With daylight saving time ending Nov. 3, boost your brightness and take extra precautions
As the days continue to get shorter, more pedestrians and cyclists will encounter a common scenario: a flash of headlights shine out of the darkness. As a pedestrian or cyclist, you see the lights, but does the driver see you?
With the start of November comes the end of daylight saving time. On Sunday, Nov. 3, we’ll set our clocks back an hour, making the already short days seem even shorter. As our daylight diminishes during afternoon traffic times, TriMet reminds everyone to stay visible, alert and safe.
Four illuminating ways to be seen
- Be bright: Research shows that most crashes between vehicles and people out walking or biking happen at night, with the National Highway Traffic Safety Administration reporting that nearly three-quarters of pedestrian deaths occurred during dusk-to-dawn hours. Wearing brightly colored outerwear such as a fluorescent jacket is the first step in helping you stand out in the dark.
- Wear lights: Clipping a blinking LED light to your backpack or outer layer of clothing is an excellent way of being seen, even if you’re located far beyond the reach of a vehicle’s headlights. A blinking light is your personal beacon, sending a message to bus and auto drivers: I’m here! If you prefer using a headlight or flashlight, please do not direct the lights at buses, as this is unsafe and could affect the driver’s vision.
- Go reflective at night: Safety vests aren’t just for TriMet employees like maintenance workers and operators! Many people wear them during the winter months so motorists will see them in the dark. But if you don’t want to make that commitment, you can fashion your own safety gear by using store-bought reflective strips or other high-visibility gear. These handy items come in different varieties, with many available for purchase either online or at a sporting goods department. Manufacturers are also introducing new reflective or glow-in-the-dark gear every year, specifically made for cyclists and those on foot.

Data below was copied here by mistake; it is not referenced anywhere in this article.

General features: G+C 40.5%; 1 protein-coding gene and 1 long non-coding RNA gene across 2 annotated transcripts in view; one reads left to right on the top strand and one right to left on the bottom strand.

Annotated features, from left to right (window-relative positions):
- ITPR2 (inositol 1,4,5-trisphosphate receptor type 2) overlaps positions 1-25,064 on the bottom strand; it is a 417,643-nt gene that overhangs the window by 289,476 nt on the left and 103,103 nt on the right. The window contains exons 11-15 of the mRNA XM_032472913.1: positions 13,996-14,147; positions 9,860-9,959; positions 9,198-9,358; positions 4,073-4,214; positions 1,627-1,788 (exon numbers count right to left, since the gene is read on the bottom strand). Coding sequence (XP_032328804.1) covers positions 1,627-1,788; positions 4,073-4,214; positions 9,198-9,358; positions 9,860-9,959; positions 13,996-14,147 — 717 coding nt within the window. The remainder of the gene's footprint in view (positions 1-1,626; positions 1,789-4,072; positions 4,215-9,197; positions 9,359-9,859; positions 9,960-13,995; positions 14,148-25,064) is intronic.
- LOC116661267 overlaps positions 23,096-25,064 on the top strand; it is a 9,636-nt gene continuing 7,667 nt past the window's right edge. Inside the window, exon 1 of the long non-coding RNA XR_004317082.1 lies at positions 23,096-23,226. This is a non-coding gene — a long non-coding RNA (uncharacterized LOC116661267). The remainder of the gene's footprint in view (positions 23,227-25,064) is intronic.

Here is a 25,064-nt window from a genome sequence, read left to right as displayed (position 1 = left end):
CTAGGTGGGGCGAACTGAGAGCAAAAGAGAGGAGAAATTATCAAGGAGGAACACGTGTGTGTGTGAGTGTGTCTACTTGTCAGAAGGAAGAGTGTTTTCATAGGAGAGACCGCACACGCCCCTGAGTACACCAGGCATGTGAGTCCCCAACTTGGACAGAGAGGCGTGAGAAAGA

- Stay alert: People are creatures of habit, often sticking to daily routines. It’s easy to do the same thing every day without giving it a second thought. But during the dark days of winter, when pedestrian incidents increase, being alert, predictable and observant will make you safer—even if others aren’t always following the same advice. Remember to cross MAX tracks only at designated locations and to look both ways before doing so. Remove your headphones and keep your eyes up when walking across tracks or the road.
Watch for people walking and biking
We’re also reminding people to drive with extra caution during the fall and winter months. These months have seen an increase in pedestrian fatalities nationally over the past decade. During that time, the number of nighttime pedestrian deaths increased by 45%, compared to an 11% increase in daytime pedestrian fatalities, according to a 2018 report from the Governors Highway Safety Association.
As a driver, it’s important to take extra caution in rainy, slick and dark conditions. Many TriMet riders need to cross streets to get to their stops. Watch for pedestrians at all intersections. Under Oregon state law, all intersections are crosswalks whether they’re marked or not. And if you see lights blinking at a marked crosswalk, slow down. If you’re turning on a green light, remember that pedestrians also have crosswalk priority. Check to make sure no one is walking across the street before making that turn!
Drivers, pedestrians and cyclists can also look for the flashing amber light bars affixed to the fronts and backs of some buses. We rolled those out in July as part of a pilot project and continue to collect feedback on their use. They’re designed to keep pedestrians, cyclists, and auto drivers safer. The same goes for our riders and bus operators.
Night Stops get you closer
With the end of daylight saving time, TriMet is also reminding riders of our Night Stop program. Between 8 p.m. and 5 a.m., in neighborhoods outside Portland City Center and Lloyd neighborhood, bus riders can request to be dropped off at non-designated stops along the route. Operators will only make these special drop-offs if it’s safe to do so.
When you board the bus, ask your driver if it would be possible to stop someplace other than a designated stop. You’ll then want to request the location a block or two from where you’d like to get off. Your operator will determine whether it’s a safe location and, if it isn’t, may drop you off at an alternate spot. And if the bus turns left on the same block as the requested location, your driver will only make the drop-off after first making the turn.